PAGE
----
I am really angry.

I am not angry because some of the posters that were put up as part of the SOAR campaign triggered me and served as a sore reminder that sometimes we must compromise the comfort of survivors like me in the effort to raise awareness and prevent future sexual assaults.

I am furious that people defaced posters in a un-Haverfordian, ignorant, and threatening way. However, that is not what I am writing this post about.

The topic of this post is non-survivors who cite having a problem with the campaign because it makes them uncomfortable or sad. You SHOULD feel uncomfortable finding out that rapes happened on campus, maybe even in places where you feel at home. You SHOULD feel sad that too many of your classmates had an experience that they wish they could forget. The proper way to react to these feelings is to DO SOMETHING (like sign the petition to the deans to change the archaic sexual assault policies Haverford currently has).

The improper reaction is to blame those who remind you that assault happens. This is a form of victim-blaming. Taking down the posters or whining about the fact that it doesn’t make you feel good to remember that someone was raped where you live at best means that you are not doing your part to turn your emotions into something productive and at worst means that you are silencing those that are only speaking the truth.

This is in no way anger directed at those who are survivors and have a problem with the campaign because it triggers them. This is directed at those who would rather take down posters and forget about a problem than be proactive. This is directed at my friends who I was going to tell I was raped but now I don’t feel that I can because they were indignant that someone would remind them that people are assaulted on campus.

If you feel that the poster campaign was wrong-headed, then start another campaign that works to end rape in a way that you feel is more appropriate. But don’t direct your discomfort and anger toward survivors who reminded you that rape happens—direct it to those who assaulted them and the culture that enables violence and victim-blaming.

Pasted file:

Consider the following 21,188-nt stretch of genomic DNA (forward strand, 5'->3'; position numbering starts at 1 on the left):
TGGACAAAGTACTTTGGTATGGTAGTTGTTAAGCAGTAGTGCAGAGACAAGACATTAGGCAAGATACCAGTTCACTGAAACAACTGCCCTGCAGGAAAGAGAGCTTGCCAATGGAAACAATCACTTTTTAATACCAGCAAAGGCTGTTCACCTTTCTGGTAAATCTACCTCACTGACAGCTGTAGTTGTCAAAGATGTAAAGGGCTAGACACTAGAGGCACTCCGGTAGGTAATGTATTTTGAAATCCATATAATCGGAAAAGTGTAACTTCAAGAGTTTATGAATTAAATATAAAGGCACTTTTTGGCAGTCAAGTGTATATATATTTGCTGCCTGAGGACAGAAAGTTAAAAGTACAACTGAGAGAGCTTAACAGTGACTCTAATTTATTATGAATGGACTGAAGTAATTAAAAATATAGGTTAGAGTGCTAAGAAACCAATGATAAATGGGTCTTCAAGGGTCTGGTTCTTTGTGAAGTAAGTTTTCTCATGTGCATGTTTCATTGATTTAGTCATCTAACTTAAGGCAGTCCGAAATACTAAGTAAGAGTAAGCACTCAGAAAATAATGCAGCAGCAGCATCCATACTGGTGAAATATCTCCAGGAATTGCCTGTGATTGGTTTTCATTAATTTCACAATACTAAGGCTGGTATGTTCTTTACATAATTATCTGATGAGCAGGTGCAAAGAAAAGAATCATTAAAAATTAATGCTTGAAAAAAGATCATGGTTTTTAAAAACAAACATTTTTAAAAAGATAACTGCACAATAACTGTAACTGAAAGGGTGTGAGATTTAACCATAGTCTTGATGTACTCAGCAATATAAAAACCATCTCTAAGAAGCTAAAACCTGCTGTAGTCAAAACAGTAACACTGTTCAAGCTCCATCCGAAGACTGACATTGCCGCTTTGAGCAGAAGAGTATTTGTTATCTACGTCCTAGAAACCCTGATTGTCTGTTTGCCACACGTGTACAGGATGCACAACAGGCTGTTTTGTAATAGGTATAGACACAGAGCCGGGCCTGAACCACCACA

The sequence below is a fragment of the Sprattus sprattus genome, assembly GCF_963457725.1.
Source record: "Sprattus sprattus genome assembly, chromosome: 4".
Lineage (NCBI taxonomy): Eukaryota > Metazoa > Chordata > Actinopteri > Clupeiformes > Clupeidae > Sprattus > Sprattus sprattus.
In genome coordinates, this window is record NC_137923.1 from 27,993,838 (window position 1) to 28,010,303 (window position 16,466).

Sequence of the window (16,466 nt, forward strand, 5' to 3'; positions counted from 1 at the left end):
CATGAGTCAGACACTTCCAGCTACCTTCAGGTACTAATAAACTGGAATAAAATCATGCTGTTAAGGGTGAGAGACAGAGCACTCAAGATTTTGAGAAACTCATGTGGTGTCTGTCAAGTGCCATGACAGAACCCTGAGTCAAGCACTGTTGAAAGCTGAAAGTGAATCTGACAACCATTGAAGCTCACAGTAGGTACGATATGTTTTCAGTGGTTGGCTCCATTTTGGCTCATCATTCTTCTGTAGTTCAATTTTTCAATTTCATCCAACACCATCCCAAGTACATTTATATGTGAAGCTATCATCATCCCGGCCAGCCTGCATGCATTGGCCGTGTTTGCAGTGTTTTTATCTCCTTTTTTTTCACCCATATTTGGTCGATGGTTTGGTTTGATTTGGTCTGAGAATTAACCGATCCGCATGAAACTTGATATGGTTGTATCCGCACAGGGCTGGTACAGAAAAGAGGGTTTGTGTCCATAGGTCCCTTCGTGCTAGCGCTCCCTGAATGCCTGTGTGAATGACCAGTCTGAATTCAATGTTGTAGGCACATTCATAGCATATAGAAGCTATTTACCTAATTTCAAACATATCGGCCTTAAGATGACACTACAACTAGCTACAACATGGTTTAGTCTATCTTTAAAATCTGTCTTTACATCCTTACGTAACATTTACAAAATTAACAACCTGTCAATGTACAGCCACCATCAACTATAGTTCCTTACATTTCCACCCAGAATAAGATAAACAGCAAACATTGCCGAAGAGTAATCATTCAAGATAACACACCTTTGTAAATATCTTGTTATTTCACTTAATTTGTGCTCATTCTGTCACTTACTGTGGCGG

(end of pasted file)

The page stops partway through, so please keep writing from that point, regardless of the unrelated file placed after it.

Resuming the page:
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4 thoughts on “I am really angry.

  1. I agree. Although I have not been the victim of sexual assault, i know people that have; and it is not the kind of thing that you can get through alone and the last thing anyone in this kind of situation needs is their community blaming ,accusing and further alienating them. If you have issues with the method being used to support those who have suffered such traumatic experience, I would suggest, instead of participating in actions that are technically hate-crimes and are, at the least, very hurtful; find a meaningful method of expressing your concerns and issues. As this is Haverford, I’m sure if you contacted Haverford SOAR and expressed your concerns a compromise could easily be reached.

  2. Thank you so much for this. I’ve been feeling the exact same way. I was sexually assaulted after a very specific party for which T-Shirts were sold, so every time I see one of those T-Shirts, I am forced to think about my sexual assault; every time I walk past my freshman dorm I think about it; and obviously whenever I see the man who assaulted me. As a survivor I have to think about sexual assault everyday, so it makes me angry when people dislike the poster campaign for making them think about it. Haverford would be a different place if people would think about the problem, their actions, and hook-up culture (don’t get me wrong, I have engaged in consensual, even empowering hook-ups, but I strongly believe that without the hook-up culture and the assumption that consent means not-saying-no, my assault would not have happened). Silence and denial on the part of the campus is exactly why we have these problems. Even thought it’s uncomfortable, Haverford needs to think about these problems because survivors can’t stop thinking about it.

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